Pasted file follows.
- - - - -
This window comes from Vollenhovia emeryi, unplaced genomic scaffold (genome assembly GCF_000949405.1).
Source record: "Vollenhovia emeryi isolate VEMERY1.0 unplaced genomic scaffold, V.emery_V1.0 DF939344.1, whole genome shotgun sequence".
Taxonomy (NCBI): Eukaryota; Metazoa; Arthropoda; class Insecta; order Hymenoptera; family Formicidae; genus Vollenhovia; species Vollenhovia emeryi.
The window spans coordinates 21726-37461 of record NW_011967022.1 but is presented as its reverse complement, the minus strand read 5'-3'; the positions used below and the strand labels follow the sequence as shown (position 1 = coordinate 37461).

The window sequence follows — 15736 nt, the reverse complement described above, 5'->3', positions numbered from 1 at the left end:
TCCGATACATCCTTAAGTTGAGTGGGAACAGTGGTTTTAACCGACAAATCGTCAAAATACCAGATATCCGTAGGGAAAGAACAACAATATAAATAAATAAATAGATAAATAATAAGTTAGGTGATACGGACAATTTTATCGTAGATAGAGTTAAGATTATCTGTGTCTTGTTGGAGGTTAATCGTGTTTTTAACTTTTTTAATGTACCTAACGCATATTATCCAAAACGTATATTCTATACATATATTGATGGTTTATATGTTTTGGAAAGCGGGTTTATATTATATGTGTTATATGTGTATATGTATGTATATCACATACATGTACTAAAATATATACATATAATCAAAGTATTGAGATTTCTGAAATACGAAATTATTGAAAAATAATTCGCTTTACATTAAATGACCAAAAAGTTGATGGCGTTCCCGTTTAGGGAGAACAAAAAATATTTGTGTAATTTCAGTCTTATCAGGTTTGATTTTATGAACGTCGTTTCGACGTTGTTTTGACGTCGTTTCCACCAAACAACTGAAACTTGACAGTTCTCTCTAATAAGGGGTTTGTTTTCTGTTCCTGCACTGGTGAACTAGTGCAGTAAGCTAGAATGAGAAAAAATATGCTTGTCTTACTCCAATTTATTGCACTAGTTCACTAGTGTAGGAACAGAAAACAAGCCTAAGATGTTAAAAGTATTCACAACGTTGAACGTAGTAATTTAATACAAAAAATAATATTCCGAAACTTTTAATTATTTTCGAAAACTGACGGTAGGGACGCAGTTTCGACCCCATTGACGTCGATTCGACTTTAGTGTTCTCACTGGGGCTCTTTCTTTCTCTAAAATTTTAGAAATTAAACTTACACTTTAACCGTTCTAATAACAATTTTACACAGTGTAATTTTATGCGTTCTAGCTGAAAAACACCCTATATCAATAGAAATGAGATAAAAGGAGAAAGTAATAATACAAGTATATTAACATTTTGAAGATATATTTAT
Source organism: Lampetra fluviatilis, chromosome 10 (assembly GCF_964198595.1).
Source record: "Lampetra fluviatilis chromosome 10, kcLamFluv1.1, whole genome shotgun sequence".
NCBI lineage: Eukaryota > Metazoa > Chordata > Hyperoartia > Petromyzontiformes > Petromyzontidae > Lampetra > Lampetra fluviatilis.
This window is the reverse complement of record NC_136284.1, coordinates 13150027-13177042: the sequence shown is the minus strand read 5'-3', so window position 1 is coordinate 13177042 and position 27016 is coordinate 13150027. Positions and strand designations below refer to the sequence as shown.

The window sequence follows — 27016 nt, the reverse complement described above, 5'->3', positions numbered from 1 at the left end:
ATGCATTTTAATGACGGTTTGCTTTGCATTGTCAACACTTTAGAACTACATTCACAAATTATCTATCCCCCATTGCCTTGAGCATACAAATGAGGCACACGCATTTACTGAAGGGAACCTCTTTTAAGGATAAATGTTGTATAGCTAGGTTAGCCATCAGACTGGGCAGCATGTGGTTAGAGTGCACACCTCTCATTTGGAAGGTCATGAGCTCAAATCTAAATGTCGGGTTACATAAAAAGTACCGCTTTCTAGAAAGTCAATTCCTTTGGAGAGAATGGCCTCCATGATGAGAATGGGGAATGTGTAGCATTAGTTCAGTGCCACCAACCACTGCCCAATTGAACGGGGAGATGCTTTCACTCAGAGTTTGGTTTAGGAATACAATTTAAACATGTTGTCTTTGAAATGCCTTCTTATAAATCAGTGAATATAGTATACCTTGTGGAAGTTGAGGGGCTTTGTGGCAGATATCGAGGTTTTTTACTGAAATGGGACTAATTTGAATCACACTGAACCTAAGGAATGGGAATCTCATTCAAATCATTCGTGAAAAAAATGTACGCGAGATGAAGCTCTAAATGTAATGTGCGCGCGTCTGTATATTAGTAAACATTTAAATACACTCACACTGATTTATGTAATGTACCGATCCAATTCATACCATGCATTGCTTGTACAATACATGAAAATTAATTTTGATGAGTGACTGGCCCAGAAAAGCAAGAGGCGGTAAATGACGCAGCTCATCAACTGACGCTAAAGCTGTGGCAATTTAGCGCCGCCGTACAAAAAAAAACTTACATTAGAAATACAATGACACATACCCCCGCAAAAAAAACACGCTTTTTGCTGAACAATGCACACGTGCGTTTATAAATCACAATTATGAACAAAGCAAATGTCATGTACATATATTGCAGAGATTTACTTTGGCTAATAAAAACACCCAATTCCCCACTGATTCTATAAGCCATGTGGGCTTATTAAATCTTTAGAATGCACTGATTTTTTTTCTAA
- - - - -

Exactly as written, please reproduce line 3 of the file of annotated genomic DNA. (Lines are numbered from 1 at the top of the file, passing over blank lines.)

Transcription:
Taxonomy (NCBI): Eukaryota; Metazoa; Arthropoda; class Insecta; order Hymenoptera; family Formicidae; genus Vollenhovia; species Vollenhovia emeryi.